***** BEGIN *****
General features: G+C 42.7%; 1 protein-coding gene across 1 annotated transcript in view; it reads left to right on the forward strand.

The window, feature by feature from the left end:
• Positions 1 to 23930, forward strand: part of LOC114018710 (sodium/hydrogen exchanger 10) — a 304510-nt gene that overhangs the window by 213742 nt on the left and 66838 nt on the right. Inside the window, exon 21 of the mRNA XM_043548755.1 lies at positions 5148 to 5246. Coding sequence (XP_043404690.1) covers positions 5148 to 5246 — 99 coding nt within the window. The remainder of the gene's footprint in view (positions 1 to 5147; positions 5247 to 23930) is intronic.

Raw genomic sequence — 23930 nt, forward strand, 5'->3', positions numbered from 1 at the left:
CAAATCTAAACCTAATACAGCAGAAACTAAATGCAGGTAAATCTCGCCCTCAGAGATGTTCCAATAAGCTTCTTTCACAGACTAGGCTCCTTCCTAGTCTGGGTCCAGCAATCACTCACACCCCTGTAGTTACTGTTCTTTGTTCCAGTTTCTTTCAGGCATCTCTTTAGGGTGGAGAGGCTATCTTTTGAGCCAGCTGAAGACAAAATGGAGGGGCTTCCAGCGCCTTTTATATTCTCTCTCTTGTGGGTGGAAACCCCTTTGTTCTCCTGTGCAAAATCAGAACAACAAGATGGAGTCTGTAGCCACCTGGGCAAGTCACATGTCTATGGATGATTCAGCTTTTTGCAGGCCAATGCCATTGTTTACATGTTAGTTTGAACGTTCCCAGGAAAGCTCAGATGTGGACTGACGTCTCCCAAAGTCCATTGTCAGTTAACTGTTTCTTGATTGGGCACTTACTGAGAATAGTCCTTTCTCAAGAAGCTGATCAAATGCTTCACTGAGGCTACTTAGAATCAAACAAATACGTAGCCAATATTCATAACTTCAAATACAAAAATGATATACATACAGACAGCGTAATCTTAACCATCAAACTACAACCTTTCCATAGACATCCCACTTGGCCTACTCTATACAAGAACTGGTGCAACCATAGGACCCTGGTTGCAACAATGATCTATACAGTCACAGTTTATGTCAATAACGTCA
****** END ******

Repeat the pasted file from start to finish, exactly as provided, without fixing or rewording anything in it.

General features: G+C 42.7%; 1 protein-coding gene across 1 annotated transcript in view; it reads left to right on the forward strand.

The window, feature by feature from the left end:
• Positions 1 to 23930, forward strand: part of LOC114018710 (sodium/hydrogen exchanger 10) — a 304510-nt gene that overhangs the window by 213742 nt on the left and 66838 nt on the right. Inside the window, exon 21 of the mRNA XM_043548755.1 lies at positions 5148 to 5246. Coding sequence (XP_043404690.1) covers positions 5148 to 5246 — 99 coding nt within the window. The remainder of the gene's footprint in view (positions 1 to 5147; positions 5247 to 23930) is intronic.

Raw genomic sequence — 23930 nt, forward strand, 5'->3', positions numbered from 1 at the left:
CAAATCTAAACCTAATACAGCAGAAACTAAATGCAGGTAAATCTCGCCCTCAGAGATGTTCCAATAAGCTTCTTTCACAGACTAGGCTCCTTCCTAGTCTGGGTCCAGCAATCACTCACACCCCTGTAGTTACTGTTCTTTGTTCCAGTTTCTTTCAGGCATCTCTTTAGGGTGGAGAGGCTATCTTTTGAGCCAGCTGAAGACAAAATGGAGGGGCTTCCAGCGCCTTTTATATTCTCTCTCTTGTGGGTGGAAACCCCTTTGTTCTCCTGTGCAAAATCAGAACAACAAGATGGAGTCTGTAGCCACCTGGGCAAGTCACATGTCTATGGATGATTCAGCTTTTTGCAGGCCAATGCCATTGTTTACATGTTAGTTTGAACGTTCCCAGGAAAGCTCAGATGTGGACTGACGTCTCCCAAAGTCCATTGTCAGTTAACTGTTTCTTGATTGGGCACTTACTGAGAATAGTCCTTTCTCAAGAAGCTGATCAAATGCTTCACTGAGGCTACTTAGAATCAAACAAATACGTAGCCAATATTCATAACTTCAAATACAAAAATGATATACATACAGACAGCGTAATCTTAACCATCAAACTACAACCTTTCCATAGACATCCCACTTGGCCTACTCTATACAAGAACTGGTGCAACCATAGGACCCTGGTTGCAACAATGATCTATACAGTCACAGTTTATGTCAATAACGTCA